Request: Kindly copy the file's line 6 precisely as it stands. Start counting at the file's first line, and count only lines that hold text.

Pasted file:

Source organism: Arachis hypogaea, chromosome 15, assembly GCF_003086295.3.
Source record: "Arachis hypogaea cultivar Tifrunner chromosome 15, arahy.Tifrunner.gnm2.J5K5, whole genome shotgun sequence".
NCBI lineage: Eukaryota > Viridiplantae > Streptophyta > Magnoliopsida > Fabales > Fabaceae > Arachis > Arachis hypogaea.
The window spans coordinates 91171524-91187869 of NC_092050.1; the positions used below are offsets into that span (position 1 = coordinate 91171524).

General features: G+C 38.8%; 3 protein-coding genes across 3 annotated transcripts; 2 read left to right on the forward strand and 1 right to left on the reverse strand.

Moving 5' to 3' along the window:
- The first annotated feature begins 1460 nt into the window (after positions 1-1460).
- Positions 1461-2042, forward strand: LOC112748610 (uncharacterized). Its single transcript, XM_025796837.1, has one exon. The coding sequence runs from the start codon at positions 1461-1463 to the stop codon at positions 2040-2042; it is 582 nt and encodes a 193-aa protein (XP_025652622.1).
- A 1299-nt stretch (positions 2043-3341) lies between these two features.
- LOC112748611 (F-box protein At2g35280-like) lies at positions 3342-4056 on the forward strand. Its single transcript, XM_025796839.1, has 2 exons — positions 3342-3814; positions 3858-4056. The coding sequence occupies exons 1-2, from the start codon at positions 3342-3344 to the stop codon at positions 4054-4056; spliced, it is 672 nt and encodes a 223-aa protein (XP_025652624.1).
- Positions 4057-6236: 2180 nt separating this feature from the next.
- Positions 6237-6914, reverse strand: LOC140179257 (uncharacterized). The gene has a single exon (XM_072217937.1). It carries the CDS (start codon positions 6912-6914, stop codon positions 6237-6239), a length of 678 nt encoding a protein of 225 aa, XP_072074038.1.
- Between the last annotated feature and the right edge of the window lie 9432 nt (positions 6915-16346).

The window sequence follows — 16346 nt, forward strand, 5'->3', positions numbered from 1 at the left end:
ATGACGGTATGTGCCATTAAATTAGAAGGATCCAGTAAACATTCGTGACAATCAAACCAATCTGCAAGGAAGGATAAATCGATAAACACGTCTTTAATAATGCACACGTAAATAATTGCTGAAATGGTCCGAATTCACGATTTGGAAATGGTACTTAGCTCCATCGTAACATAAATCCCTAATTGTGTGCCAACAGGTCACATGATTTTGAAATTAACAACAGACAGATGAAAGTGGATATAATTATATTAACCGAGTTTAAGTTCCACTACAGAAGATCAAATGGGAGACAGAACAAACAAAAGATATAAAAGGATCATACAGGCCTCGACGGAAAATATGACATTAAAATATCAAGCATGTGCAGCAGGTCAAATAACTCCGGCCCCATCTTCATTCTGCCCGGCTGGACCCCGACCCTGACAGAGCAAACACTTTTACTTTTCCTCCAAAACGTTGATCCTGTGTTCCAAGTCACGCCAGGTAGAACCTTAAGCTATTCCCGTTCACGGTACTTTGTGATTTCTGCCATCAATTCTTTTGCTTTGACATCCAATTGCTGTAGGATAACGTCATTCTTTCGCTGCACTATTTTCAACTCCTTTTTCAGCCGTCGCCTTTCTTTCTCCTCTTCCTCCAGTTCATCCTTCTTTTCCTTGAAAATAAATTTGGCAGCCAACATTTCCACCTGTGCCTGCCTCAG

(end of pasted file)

Moving 5' to 3' along the window: